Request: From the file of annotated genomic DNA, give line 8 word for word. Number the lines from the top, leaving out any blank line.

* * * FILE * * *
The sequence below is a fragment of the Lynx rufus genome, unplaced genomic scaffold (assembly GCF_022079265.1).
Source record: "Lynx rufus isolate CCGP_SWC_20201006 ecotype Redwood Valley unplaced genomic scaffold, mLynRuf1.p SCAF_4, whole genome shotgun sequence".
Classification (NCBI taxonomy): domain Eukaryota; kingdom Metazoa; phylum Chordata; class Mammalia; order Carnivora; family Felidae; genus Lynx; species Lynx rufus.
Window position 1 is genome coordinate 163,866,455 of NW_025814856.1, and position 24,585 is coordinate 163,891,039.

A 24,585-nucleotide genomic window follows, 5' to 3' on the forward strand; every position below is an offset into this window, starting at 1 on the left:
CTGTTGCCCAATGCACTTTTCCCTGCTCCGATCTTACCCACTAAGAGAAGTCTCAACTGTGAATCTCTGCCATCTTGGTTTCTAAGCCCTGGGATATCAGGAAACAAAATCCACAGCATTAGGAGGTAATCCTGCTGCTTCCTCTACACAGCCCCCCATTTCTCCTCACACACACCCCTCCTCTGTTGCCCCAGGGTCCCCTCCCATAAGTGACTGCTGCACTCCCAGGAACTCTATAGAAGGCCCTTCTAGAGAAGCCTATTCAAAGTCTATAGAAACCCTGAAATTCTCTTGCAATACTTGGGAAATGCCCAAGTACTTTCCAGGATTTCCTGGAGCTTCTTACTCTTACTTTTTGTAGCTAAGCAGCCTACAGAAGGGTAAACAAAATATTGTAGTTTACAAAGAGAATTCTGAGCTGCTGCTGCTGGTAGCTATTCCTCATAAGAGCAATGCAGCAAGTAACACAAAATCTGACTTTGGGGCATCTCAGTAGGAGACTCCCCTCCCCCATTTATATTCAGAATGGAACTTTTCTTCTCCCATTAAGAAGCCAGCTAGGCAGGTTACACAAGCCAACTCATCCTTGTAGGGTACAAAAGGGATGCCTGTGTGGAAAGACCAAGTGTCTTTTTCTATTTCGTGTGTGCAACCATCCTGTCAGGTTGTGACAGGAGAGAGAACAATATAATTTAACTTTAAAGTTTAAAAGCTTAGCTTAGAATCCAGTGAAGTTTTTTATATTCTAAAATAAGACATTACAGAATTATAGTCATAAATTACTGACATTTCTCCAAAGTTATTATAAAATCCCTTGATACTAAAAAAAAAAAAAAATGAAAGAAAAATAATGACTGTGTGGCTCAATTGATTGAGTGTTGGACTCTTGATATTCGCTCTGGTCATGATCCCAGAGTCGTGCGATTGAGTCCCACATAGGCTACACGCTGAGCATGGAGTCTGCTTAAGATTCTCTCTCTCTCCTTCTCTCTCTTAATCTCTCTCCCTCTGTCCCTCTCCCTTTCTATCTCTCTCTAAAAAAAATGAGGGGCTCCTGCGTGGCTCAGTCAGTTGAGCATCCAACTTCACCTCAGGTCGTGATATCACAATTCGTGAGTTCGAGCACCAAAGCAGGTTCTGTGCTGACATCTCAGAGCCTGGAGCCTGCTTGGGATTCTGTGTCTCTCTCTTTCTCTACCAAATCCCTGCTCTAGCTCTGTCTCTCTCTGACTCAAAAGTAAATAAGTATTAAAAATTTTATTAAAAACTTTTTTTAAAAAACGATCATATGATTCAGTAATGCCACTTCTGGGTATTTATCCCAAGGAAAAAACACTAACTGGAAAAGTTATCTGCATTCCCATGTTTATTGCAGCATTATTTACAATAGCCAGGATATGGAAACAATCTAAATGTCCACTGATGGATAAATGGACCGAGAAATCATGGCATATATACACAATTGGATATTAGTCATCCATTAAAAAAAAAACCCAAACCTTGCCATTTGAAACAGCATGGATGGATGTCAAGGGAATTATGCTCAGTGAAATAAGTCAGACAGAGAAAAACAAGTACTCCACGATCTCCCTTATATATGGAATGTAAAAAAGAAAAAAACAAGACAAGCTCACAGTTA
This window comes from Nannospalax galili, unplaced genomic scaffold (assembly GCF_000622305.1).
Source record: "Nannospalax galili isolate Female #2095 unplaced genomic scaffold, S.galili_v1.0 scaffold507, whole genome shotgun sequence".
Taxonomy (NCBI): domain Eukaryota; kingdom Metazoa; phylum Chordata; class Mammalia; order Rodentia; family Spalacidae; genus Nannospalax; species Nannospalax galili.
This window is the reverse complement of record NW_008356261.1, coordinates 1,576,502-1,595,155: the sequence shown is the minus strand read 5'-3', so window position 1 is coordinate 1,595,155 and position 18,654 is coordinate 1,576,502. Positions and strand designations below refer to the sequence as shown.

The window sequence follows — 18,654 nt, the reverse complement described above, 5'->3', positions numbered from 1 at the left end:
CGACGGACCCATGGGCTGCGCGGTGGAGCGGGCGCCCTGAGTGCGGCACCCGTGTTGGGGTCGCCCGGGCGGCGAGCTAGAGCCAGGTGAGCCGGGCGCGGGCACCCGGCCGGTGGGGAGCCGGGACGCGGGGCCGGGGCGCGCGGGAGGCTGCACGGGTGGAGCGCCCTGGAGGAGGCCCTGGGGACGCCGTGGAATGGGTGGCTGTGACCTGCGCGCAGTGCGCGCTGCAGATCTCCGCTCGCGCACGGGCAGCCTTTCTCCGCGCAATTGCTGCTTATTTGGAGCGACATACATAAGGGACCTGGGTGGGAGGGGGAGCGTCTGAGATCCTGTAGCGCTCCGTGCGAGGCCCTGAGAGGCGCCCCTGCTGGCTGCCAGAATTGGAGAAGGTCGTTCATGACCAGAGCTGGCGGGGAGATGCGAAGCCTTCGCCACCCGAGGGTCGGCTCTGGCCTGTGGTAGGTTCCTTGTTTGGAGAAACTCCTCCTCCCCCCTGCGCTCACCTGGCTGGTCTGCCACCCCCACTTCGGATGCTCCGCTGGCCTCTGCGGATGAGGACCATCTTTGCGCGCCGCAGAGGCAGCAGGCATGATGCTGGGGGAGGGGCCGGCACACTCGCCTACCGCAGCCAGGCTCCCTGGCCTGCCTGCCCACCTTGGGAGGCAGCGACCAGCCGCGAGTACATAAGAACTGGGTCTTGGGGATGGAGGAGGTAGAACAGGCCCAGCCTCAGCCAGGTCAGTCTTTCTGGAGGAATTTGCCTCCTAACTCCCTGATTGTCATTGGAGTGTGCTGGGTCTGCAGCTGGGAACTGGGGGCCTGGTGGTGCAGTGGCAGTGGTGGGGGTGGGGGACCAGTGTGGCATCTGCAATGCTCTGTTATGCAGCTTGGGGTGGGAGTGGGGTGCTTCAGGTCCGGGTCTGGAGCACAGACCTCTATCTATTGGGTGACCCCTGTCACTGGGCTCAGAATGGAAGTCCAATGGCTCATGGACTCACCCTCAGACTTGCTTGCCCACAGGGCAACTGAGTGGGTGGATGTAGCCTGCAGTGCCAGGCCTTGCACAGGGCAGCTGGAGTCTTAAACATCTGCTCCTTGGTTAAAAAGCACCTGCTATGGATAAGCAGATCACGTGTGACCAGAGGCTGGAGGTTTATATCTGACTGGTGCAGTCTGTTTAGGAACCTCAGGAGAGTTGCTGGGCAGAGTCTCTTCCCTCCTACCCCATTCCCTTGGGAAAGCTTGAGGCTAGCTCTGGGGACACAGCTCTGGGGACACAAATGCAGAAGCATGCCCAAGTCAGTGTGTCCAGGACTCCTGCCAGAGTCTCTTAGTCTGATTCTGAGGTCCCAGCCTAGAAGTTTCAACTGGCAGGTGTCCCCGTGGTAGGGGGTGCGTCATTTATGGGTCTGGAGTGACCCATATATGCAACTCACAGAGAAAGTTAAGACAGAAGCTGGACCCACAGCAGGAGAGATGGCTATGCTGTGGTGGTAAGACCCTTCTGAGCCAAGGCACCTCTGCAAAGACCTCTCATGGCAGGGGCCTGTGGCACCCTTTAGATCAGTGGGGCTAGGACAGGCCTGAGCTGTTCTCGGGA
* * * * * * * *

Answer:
Source record: "Nannospalax galili isolate Female #2095 unplaced genomic scaffold, S.galili_v1.0 scaffold507, whole genome shotgun sequence".